Wednesday, September 5, 2012

Sweater Sleeve Pants Tutorial, DIY Woolies

I'm a HUGE fan of cloth diapering and can say that 25 months and some days into the whole experience, we have only bought two packs of disposable diapers.  When camping, we like to just pack it out and throw it away.  The smell of dirty diapers in the car on the way home is just too much to stomach.  Anyways.. we use wool covers and the lil guy is starting to out grow our stash.  I've decided to make my own this time and I wanted to share my first attempt at making a pair of long woolies.  You will have to pardon the pictures, as I am still using my iPhone and wasn't the best lighting to take these in.


I was able to use the sleeves of a cashmere sweater I scored at a local thrift store.  In order to get the wool ready for woolies, you need to felt it first.  I simple did this by washing it in very hot water a few times.  It helps if you have some other items of clothing to add a little more friction to the wash cycle.  After each wash I would dry on the highest heat setting.  You can see the final results in the picture.


Once felted, I begin the process of making my woolies.  I started by using a pair of cotton shorts as a cutting guide to the curve I wanted for the pants.  Note, the seam of the arm is lining up with the cut part of the the sleeve.


I wanted my woolies really high on the waste to add a little more coverage, so I cut just enough off on the top to make it all straight and even.  You can use a pair of pants/shorts as a guide and just make sure to add an inch or so to fold over to make the waste band.


Next, you will take ONE of the sleeves and turn it inside out.  I take the sleeve that is right side out and stuff it into the inside out sleeve.  Basically, you want to make sure that right side fabric is against right side.  I utilize clips for most of my sewing projects instead of pins.  So, I clipped the inseam (u-shaped cut part) together. 


Here is a nice photo showing the sleeves all sandwiched together.  Five minutes into the project after felting, and I am ready to sew!  Why haven't I made a pair of these sooner?


Sew along clipped (or pinned) inseam, removing clips (or pins) as you sew. I use an stretch stitch, but a zigzag stitch will work great also!  You can also go back and top stitch the inseam wings down.  I didn't bother, as the fabric is SO soft, I doubt it will bother my lil guy.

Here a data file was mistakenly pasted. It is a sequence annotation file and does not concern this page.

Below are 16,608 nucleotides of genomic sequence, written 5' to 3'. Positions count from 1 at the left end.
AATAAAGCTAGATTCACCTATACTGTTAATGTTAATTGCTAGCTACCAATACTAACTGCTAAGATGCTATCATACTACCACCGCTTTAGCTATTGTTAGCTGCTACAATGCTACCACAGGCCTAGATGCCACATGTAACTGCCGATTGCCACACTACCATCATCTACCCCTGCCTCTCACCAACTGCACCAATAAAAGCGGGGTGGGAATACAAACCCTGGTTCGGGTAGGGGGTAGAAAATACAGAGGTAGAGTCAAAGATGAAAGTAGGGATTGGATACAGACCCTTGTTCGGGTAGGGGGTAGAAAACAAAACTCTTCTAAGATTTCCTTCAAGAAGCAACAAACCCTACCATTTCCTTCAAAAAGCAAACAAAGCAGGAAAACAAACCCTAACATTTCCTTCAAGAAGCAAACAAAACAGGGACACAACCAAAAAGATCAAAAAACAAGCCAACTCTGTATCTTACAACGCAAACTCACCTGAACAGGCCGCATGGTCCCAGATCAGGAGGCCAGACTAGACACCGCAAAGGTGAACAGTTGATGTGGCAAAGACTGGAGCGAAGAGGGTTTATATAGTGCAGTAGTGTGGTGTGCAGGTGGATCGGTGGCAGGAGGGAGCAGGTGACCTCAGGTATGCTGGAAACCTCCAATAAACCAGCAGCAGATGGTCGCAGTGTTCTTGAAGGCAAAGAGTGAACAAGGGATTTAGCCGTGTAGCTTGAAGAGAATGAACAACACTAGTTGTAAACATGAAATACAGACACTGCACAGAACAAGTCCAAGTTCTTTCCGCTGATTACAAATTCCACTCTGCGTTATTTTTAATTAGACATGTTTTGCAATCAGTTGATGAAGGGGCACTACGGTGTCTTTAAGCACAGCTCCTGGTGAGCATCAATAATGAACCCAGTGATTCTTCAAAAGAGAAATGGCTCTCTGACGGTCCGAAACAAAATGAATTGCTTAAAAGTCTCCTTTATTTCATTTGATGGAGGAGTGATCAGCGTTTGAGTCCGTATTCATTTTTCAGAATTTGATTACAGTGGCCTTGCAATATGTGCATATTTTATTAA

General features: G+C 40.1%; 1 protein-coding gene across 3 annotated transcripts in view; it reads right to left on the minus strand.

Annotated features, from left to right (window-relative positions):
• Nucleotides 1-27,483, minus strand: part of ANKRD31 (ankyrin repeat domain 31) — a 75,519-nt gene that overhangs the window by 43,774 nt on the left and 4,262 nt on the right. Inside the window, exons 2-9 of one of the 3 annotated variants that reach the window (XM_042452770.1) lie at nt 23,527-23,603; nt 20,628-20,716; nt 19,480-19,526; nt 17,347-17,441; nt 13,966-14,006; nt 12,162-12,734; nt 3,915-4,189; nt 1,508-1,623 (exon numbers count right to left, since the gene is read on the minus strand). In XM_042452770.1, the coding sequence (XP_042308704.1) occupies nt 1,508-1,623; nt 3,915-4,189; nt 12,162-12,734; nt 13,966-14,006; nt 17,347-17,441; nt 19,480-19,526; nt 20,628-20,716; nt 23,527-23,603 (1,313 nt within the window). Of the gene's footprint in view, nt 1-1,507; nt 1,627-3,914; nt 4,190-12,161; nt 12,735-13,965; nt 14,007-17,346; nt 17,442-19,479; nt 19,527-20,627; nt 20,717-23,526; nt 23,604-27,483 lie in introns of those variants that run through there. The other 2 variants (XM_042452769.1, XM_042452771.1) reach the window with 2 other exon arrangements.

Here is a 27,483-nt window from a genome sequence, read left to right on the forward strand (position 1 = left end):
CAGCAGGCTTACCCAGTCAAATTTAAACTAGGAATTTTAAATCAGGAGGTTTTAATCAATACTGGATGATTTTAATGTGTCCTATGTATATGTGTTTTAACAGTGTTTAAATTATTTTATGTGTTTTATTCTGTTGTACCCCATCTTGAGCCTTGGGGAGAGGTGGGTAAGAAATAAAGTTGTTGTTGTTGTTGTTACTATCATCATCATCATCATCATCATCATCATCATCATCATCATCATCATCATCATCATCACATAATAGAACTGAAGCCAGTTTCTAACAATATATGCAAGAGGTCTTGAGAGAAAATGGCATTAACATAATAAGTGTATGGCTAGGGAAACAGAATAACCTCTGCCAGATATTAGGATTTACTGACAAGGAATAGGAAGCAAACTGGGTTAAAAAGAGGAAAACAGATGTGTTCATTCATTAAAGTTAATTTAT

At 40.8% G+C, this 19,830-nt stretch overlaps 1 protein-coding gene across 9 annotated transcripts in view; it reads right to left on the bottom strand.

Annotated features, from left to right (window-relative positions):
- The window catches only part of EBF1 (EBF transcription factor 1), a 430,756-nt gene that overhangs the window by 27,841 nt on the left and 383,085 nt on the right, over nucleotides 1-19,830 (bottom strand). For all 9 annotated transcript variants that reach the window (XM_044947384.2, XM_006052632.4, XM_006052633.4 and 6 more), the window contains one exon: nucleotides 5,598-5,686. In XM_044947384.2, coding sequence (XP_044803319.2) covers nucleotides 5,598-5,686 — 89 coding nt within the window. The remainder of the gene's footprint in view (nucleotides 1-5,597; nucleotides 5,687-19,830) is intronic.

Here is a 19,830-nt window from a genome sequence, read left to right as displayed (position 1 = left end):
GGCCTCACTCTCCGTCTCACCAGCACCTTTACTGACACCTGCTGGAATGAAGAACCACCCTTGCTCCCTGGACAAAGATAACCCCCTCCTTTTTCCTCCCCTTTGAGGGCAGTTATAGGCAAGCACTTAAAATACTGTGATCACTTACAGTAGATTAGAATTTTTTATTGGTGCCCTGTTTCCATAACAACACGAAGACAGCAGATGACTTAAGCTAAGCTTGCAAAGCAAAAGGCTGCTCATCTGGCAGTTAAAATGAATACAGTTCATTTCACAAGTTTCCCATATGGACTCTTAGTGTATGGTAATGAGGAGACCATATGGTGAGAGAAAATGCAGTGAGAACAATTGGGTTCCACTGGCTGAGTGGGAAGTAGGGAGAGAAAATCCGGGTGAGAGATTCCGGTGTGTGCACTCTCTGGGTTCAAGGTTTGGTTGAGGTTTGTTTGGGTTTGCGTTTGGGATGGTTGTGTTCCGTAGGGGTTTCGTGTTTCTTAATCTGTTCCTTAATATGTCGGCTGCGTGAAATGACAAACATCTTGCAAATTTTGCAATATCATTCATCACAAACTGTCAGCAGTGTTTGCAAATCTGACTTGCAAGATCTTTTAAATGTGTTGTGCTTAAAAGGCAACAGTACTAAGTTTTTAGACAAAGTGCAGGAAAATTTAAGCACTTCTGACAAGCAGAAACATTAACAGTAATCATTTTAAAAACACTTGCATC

Once you are finished sewing, pull sleeve out of other sleeve and TAA DAA!  Your woolies are almost finished!  

Now all you need to do is turn the waist band for the casing and sew!  You can do this a multiple of ways.  I decided to go the super easy route and just turn the waist band down about and inch and not worry about the exposed edge.  Now go ahead and stitch around the waist using an stretch or zigzag stitch, making sure to stop a couple of inches before finishing the circle. 


Next you add the elastic.  I used a 3/4 inch elastic, as I like a wider elastic for comfort.  I again, used a pair of pants to figure out the length of elastic I should use.  Much easier that way versus a fast moving kiddo.  Get a safety pin and attach it to the end of the elastic.  This makes threading it through the waist band easy peasy.  Go ahead and feed the elastic through the two inch space you left not sewn. 


Once you have your elastic all the way through, go ahead and put the elastic's ends together and sew.  I like to sew a square with an X in the middle.  Makes it super strong, you know it won't come apart this way.  Once finished, go ahead and sew the opening in waist band shut. 


Fifteen minutes later and I have a pair of woolies for the coming fall and winter!  What a great way to upcycle an old sweater and still have enough fabric left over to make a pair of mittens.  Guess you will have to stay tuned for that tutorial!  Next post will about lanolizing woolies to make them ready for wearing with cloth diapers.  Un-lanolized, would make an extra cozy pair of pants for cooler weather.  And, did I mention how SOFT these are! 





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